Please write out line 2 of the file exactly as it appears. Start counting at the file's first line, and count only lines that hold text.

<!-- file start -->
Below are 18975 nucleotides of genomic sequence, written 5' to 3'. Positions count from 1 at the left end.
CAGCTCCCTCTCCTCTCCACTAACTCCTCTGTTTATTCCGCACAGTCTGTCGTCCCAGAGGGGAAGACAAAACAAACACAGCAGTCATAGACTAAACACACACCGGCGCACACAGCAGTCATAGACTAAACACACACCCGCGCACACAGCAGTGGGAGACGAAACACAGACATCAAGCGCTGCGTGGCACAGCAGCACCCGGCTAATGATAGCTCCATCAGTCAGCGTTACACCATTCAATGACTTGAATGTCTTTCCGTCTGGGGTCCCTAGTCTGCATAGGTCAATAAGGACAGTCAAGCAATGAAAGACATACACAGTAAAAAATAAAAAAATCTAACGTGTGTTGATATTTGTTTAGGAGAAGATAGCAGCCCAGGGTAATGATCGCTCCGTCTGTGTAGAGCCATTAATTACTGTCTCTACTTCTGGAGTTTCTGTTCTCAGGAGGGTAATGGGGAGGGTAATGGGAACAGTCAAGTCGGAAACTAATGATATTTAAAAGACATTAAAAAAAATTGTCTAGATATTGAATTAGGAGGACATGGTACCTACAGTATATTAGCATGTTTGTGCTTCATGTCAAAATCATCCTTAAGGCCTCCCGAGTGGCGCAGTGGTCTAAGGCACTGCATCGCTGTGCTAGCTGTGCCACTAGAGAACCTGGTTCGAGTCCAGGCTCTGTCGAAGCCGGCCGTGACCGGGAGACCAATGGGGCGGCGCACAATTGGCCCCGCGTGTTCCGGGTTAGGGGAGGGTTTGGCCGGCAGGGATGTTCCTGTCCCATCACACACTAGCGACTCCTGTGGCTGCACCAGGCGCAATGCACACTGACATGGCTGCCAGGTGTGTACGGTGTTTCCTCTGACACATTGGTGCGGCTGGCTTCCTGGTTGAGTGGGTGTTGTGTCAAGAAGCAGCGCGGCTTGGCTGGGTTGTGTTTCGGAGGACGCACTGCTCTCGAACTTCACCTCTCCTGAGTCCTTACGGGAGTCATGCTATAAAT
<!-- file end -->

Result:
CAGCTCCCTCTCCTCTCCACTAACTCCTCTGTTTATTCCGCACAGTCTGTCGTCCCAGAGGGGAAGACAAAACAAACACAGCAGTCATAGACTAAACACACACCGGCGCACACAGCAGTCATAGACTAAACACACACCCGCGCACACAGCAGTGGGAGACGAAACACAGACATCAAGCGCTGCGTGGCACAGCAGCACCCGGCTAATGATAGCTCCATCAGTCAGCGTTACACCATTCAATGACTTGAATGTCTTTCCGTCTGGGGTCCCTAGTCTGCATAGGTCAATAAGGACAGTCAAGCAATGAAAGACATACACAGTAAAAAATAAAAAAATCTAACGTGTGTTGATATTTGTTTAGGAGAAGATAGCAGCCCAGGGTAATGATCGCTCCGTCTGTGTAGAGCCATTAATTACTGTCTCTACTTCTGGAGTTTCTGTTCTCAGGAGGGTAATGGGGAGGGTAATGGGAACAGTCAAGTCGGAAACTAATGATATTTAAAAGACATTAAAAAAAATTGTCTAGATATTGAATTAGGAGGACATGGTACCTACAGTATATTAGCATGTTTGTGCTTCATGTCAAAATCATCCTTAAGGCCTCCCGAGTGGCGCAGTGGTCTAAGGCACTGCATCGCTGTGCTAGCTGTGCCACTAGAGAACCTGGTTCGAGTCCAGGCTCTGTCGAAGCCGGCCGTGACCGGGAGACCAATGGGGCGGCGCACAATTGGCCCCGCGTGTTCCGGGTTAGGGGAGGGTTTGGCCGGCAGGGATGTTCCTGTCCCATCACACACTAGCGACTCCTGTGGCTGCACCAGGCGCAATGCACACTGACATGGCTGCCAGGTGTGTACGGTGTTTCCTCTGACACATTGGTGCGGCTGGCTTCCTGGTTGAGTGGGTGTTGTGTCAAGAAGCAGCGCGGCTTGGCTGGGTTGTGTTTCGGAGGACGCACTGCTCTCGAACTTCACCTCTCCTGAGTCCTTACGGGAGTCATGCTATAAAT